The Collective Impact Model 


 The collective impact model, as articulated by the non-profit consulting group Foundation Strategy Group (FSG), is a model of work that brings people together, in a structured way, to achieve social change. There are five conditions** of “collective impact” that lead to meaningful results:

1. A common agenda: All participants have a shared vision for change including a common understanding of the problem and a joint approach to solving it through agreed upon actions.

2. Shared Measurement: Collecting data and measuring results consistently across all participants ensures efforts remain aligned and participants hold each other accountable.

3. Mutually Reinforcing Activities: Participant activities must be differentiated while still being coordinated through a mutually reinforcing plan of action.

4. Continuous Communication: Consistent and open communication is needed across the many players to build trust, assure mutual objectives, and appreciate common motivation.

5. Backbone Organization: Creating and managing collective impact requires a separate organization(s) with staff and a specific set of skills to serve as the backbone for the entire initiative and coordinate participating organizations and agencies (The backbone organization for the Community Strengthening strategy is United Way of the Columbia-Willamette.)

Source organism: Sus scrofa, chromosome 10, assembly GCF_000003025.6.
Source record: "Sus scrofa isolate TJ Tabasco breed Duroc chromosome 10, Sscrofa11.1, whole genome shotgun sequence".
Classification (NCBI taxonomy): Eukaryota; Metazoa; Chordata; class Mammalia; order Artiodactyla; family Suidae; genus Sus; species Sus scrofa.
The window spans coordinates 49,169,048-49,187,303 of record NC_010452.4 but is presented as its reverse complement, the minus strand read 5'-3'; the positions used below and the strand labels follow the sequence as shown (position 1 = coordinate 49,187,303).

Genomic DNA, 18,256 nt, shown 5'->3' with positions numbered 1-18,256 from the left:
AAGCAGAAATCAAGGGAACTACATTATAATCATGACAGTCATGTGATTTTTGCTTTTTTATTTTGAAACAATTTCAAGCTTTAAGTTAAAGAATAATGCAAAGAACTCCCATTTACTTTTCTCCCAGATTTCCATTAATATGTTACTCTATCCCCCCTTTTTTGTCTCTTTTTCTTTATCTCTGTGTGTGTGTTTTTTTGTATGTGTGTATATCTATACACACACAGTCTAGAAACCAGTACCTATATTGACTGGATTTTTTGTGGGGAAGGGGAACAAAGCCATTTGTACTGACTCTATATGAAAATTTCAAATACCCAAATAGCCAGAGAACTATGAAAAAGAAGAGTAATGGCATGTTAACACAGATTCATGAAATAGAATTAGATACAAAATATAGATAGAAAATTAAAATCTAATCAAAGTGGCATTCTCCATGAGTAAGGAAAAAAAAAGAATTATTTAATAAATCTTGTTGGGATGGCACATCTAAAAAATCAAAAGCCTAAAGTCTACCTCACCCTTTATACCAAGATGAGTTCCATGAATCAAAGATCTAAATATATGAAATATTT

**Source: Foundation Strategy Group (FSG) http://www.fsg.org/OurApproach/CollectiveImpact.aspx 

 To learn more about United Way’s Community Strengthening strategy and the other organizations involved in the cohort, please visit http://www.unitedway-pdx.org/community-strengthening-investments

Teaching Empathy with Consistency

By: Emily Ostrowski

 What do Sesame Street and Y’s Care have in common? If you attend YWCA’s annual Inspire Luncheon on Wednesday, September 10th you’ll be sure to find out! Sonia Manzano, best known as Maria from Sesame Street, will be joining us to share her ongoing message of empowering and educating children.

 This message resonates with YWCA’s own children’s program Y’s Care, which seeks to provide homeless, transitioning, and low-income children with the necessary skills to enter kindergarten. Leah Reitz has been the director of Y’s Care for the past three years, and was a lead teacher in the program for several years prior. She has nothing but praise for the ways in which Sesame Street helps children grapple with various aspects of life.

Lea Reitz with Y's Care pupil.
 “Sesame Street has always been a program that demonstrates inclusiveness and respect for everyone,” Reitz says. “I think it has been an incredible tool for families, presented with humor and compassion. Their ‘whole child’ approach certainly lines up with the Y’s Care mission. I have always appreciated that the show often deals with difficult subjects like death and having a parent serving in the military. These are tough subjects, but when my children were young, I often found myself using an episode as a jumping off point for conversations.”